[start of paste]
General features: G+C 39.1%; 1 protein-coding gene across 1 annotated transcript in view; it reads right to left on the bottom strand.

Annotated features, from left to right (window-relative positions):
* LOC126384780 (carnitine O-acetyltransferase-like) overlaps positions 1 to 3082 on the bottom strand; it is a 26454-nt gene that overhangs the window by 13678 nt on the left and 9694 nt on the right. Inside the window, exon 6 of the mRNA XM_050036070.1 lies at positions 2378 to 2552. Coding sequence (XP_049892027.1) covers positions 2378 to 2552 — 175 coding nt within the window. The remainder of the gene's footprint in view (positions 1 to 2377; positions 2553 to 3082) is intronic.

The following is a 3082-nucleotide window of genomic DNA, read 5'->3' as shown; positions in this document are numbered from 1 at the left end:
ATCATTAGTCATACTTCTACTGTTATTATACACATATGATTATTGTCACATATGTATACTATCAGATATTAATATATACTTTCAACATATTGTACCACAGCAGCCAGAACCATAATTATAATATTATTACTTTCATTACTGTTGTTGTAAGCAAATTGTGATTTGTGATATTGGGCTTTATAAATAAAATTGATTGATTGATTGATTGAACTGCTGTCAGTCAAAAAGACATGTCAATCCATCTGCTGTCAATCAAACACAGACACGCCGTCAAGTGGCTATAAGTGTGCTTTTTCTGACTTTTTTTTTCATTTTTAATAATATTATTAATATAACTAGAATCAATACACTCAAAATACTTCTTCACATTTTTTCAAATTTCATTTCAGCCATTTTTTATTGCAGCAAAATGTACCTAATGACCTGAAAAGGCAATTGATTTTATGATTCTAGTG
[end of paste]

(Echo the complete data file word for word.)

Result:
General features: G+C 39.1%; 1 protein-coding gene across 1 annotated transcript in view; it reads right to left on the bottom strand.

Annotated features, from left to right (window-relative positions):
* LOC126384780 (carnitine O-acetyltransferase-like) overlaps positions 1 to 3082 on the bottom strand; it is a 26454-nt gene that overhangs the window by 13678 nt on the left and 9694 nt on the right. Inside the window, exon 6 of the mRNA XM_050036070.1 lies at positions 2378 to 2552. Coding sequence (XP_049892027.1) covers positions 2378 to 2552 — 175 coding nt within the window. The remainder of the gene's footprint in view (positions 1 to 2377; positions 2553 to 3082) is intronic.

The following is a 3082-nucleotide window of genomic DNA, read 5'->3' as shown; positions in this document are numbered from 1 at the left end:
ATCATTAGTCATACTTCTACTGTTATTATACACATATGATTATTGTCACATATGTATACTATCAGATATTAATATATACTTTCAACATATTGTACCACAGCAGCCAGAACCATAATTATAATATTATTACTTTCATTACTGTTGTTGTAAGCAAATTGTGATTTGTGATATTGGGCTTTATAAATAAAATTGATTGATTGATTGATTGAACTGCTGTCAGTCAAAAAGACATGTCAATCCATCTGCTGTCAATCAAACACAGACACGCCGTCAAGTGGCTATAAGTGTGCTTTTTCTGACTTTTTTTTTCATTTTTAATAATATTATTAATATAACTAGAATCAATACACTCAAAATACTTCTTCACATTTTTTCAAATTTCATTTCAGCCATTTTTTATTGCAGCAAAATGTACCTAATGACCTGAAAAGGCAATTGATTTTATGATTCTAGTG